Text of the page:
The process is similar, but higher melting point metals for MIM it looks like. I would still look up die casting, you might get more leads that way. I didn't know they called it MIM, I always thought metal injection molding was die casting.
 

L Vanice

Diamond
Joined
Feb 8, 2006
Location
Fort Wayne, IN
The process is similar, but higher melting point metals for MIM it looks like. I would still look up die casting, you might get more leads that way. I didn't know they called it MIM, I always thought metal injection molding was die casting.

Die casting is pushing (under pressure) melted metal into a die, hence the word "casting." No powdered metal, binder, debinding or densification involved.

When a new process is invented, a new name has to be coined. Has to be new and descriptive, but apparently does not have to be crystal clear or unambiguous.

Larry
 

implmex

Titanium
Joined
Jun 23, 2002
Location
Vancouver BC Canada
Hi All:
For those who are unfamiliar with the process, here is a synopsis of MIM:
Metal powder is mixed into a plastic or wax binder and processed into pellets.
The aggregate is molded in an injection mold using a conventional injection molding press as if it were plastic.
The binder is removed leaving a "brown" part.
The part is sintered in a vacuum or inert atmosphere oven at ambient pressure to coalesce the metal particles.

It differs from die casting in which molten metal is forced into a permanent mold under pressure.
It differs from permanent mold casting in which molten metal is poured into a permanent mold using only gravity
It differs from conventional powder metal processing in that there is no compression during sintering and there is a binder to carry the metal particles into the mold.

MIM is a high volume process used a lot for medical devices, orthodontic brackets and small gun parts like scope mounts, triggers, sears etc etc.

It makes a cheaper part than investment casting, it can use a wider variety of alloys than die casting, and it can make stronger and more complex parts than pressing and sintering.

Cheers

Marcus
Implant Mechanix • Design & Innovation > HOME
Vancouver Wire EDM -- Wire EDM Machining
 

BoxcarPete

Stainless
Joined
Nov 30, 2018
Location
Michigan, USA
Wow. Blows my mind that one can take a part that's up to 40% wax, remove the wax to make it porous, then uniformly shrink it into a solid just by heat. How does that end up as anything other than a messy lump of formerly powdered metal?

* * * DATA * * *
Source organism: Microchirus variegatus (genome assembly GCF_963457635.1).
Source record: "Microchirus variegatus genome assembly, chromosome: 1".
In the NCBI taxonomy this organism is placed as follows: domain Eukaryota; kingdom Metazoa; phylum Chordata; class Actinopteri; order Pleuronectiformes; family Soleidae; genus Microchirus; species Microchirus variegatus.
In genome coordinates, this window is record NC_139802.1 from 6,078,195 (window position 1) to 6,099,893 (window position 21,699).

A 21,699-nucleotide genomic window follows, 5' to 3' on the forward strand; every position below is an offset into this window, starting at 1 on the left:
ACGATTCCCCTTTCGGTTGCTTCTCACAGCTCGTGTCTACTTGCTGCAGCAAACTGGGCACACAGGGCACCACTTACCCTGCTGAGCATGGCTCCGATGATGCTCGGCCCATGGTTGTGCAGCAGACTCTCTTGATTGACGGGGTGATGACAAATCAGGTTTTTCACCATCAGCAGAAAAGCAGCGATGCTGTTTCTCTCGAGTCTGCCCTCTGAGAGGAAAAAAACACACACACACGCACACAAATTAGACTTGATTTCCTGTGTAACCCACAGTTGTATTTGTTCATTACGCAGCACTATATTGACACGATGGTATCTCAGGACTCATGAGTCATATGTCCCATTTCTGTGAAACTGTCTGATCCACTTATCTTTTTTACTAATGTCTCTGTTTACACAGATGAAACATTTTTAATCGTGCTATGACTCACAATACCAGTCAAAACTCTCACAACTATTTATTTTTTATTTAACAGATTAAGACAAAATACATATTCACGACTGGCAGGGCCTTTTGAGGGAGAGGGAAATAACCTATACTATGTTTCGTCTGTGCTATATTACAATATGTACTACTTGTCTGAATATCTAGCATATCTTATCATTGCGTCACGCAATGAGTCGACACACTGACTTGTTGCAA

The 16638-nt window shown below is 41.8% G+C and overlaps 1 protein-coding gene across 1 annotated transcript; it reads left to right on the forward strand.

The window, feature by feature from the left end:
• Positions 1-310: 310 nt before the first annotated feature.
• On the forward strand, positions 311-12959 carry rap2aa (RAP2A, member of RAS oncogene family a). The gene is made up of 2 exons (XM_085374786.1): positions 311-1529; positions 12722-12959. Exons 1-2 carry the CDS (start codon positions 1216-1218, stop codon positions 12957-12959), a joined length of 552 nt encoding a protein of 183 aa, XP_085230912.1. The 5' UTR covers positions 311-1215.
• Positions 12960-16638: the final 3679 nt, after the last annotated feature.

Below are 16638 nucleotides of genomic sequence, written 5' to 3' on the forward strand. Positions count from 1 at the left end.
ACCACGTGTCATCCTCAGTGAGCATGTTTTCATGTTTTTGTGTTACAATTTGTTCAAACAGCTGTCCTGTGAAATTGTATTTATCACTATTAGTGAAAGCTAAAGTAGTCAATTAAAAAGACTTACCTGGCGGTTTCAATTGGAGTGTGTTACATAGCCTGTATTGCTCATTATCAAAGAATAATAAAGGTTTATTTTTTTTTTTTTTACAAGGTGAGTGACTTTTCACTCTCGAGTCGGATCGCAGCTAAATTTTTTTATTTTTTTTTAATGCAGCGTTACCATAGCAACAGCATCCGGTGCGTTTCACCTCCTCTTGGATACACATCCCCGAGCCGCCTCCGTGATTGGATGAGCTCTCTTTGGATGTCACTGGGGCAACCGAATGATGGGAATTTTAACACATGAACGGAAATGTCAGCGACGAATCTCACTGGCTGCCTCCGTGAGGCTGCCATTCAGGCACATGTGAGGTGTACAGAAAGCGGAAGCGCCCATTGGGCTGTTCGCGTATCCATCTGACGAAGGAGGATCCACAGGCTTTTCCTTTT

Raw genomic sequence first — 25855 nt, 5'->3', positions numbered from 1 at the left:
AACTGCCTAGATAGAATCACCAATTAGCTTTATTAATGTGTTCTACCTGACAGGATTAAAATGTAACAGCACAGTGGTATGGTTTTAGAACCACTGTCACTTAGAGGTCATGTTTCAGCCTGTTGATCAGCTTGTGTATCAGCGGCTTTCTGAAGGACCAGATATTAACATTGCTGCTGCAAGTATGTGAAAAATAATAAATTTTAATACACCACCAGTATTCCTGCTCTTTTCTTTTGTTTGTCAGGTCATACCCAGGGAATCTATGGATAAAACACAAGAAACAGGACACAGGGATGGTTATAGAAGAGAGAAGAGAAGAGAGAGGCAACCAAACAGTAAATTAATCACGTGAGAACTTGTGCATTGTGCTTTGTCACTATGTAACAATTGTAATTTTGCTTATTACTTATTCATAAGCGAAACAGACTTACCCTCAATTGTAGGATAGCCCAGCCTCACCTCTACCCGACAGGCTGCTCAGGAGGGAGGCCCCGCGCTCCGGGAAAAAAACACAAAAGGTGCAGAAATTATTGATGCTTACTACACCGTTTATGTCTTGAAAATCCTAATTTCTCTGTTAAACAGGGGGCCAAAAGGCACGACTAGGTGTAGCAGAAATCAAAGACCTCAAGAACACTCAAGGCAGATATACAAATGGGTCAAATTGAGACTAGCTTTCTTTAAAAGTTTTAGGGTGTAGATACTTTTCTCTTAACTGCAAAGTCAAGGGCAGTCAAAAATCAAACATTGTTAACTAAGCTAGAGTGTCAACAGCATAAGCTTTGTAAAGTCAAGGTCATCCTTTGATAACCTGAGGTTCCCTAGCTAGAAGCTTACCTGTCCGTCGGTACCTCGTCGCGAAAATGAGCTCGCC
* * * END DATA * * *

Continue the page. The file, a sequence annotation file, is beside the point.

DDoug

Diamond
Joined
Oct 18, 2005
Location
NW Pa
Wow. Blows my mind that one can take a part that's up to 40% wax, remove the wax to make it porous, then uniformly shrink it into a solid just by heat. How does that end up as anything other than a messy lump of formerly powdered metal?

I was told that the "swatch" part was molded in a standard plastic press
(there are many plastic molding companies around here) and then a ride in a boat thru a sintering oven.
I was also told that they were holding .001 on some dimensions.

It's very similar to powdered metal in the shrinkage & sintering parts, that's
why it's growing in the St. Mary's area.
 

TKassoc

Cast Iron
Joined
Aug 19, 2009
Location
Oakland, CA
MIM is way more involved than than just the mold design. The setting fixtures for bake out can be more involved than mold itself.

Direct metal laser sintering these is about 60 bucks apiece which brings us to 120 grand...far more than is reasonable for what we want to do.

At your low quantity I would bypass DLMS and MIM for binder jet 3D printing. It's basically low resolution MIM without the mold cost. Try these guys ExOne --> https://www.exone.com/en-US/3D-printing-systems/metal-3d-printers/Innovent or look for someone who has one of the new HP printers.
 

azmachining

Cast Iron
Joined
Dec 26, 2014
Location
Central Valley, AZ
If your quantities are low enough TKassoc sounds right. I know a guy who does dental implants and he 3D prints titanium implants and medical parts, but mostly for prototype. I know he outsources most of the production to asia.